The worst attack on workers’ rights since the early 1990’s, says trade unions leaderBy Helen Kelly President, Trade Unions Council
The latest employment law changes by the National Government signal the most significant attack on workers’ rights since the 1990s.
The Employment Relations Amendment Bill 2013 is nothing more than a licence for bad employers to exploit working Kiwi’s.
It weakens collective bargaining and will exclude new employees from collective coverage and make it easier for employers to pay workers less.
Employers will be able to simply refuse to settle a collective agreement, for no reason other than a preference for individual agreements.
It removes the right to a tea break.
Most vulnerable workers hit
These law changes will also mean that some of our most vulnerable workers – caretakers and cleaners, catering workers, hospital orderlies and laundry workers, who work for small businesses, will no longer have the stability and protection of being able to maintain their current wages and conditions if their contract is transferred to another company.
It will encourage rogue companies to come in and underbid good employers who offer decent wages and conditions. It is the workers who will pay for these lower bids in their wages they can ill afford to lose.
At odds with Independent recommendations
These changes are also at odds with the recommendations of the Independent Taskforce on Workplace Health and Safety that stronger union presence, worker participation and more secure work leads to a safer workplaces.
The changes will undermine these and make our workplaces less safe.
The Government is making these changes at a time when many working families are already struggling to make ends meet, a shocking two out of five of our poor children come from families where at least one adult is in full time work, or is self-employed.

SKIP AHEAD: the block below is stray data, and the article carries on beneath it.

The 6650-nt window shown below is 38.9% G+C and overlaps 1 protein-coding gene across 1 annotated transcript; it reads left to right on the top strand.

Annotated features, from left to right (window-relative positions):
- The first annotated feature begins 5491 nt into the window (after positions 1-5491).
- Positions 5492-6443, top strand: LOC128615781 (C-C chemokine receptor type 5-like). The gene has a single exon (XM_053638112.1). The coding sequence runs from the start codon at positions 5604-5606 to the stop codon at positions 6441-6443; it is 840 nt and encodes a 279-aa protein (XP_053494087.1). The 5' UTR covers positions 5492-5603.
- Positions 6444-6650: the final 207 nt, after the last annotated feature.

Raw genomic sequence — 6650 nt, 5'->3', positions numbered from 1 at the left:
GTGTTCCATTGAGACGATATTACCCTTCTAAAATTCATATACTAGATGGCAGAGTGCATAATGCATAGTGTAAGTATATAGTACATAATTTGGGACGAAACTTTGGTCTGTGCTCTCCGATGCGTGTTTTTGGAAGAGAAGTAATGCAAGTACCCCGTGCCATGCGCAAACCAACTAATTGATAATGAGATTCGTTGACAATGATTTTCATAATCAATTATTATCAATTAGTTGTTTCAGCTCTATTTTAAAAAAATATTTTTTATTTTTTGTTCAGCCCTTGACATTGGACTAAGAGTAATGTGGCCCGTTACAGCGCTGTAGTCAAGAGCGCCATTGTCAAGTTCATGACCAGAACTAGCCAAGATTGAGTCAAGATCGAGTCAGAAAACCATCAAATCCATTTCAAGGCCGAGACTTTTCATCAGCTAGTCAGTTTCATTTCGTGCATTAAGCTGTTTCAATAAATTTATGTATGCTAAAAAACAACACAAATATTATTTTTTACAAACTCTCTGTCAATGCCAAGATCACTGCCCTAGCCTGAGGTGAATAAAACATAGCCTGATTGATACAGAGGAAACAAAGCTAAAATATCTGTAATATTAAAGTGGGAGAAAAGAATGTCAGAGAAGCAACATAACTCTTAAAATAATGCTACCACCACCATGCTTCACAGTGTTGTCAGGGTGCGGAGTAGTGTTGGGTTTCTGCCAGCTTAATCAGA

We are already seeing employers taking alarmingly harsh bargaining approaches in recent bargaining with ANZCO initiating a 65 day lockout, Affco imposing an indefinite lockout and Ports of Auckland threatening to contract out wharfies jobs during their negotiations.
This law change will encourage and sanction this kind of bargaining tactic and make it harder to settle collective agreements with decent terms and conditions.
This law will encourage taking the low road, race to the bottom business approach rather than working towards productive and safe workplaces.
Workers are standing together against these changes. We are campaigning against these changes, and for fair employment laws that encourage collective bargaining as the way to higher wages and decent conditions, not changes that unfairly advantage employers over workers at every turn.
We need a better vision for our workers, centred on living wages and a decent working life. To find out more about our campaign, or to make a submission
against these changes please see http://union.org.nz/whycutourpay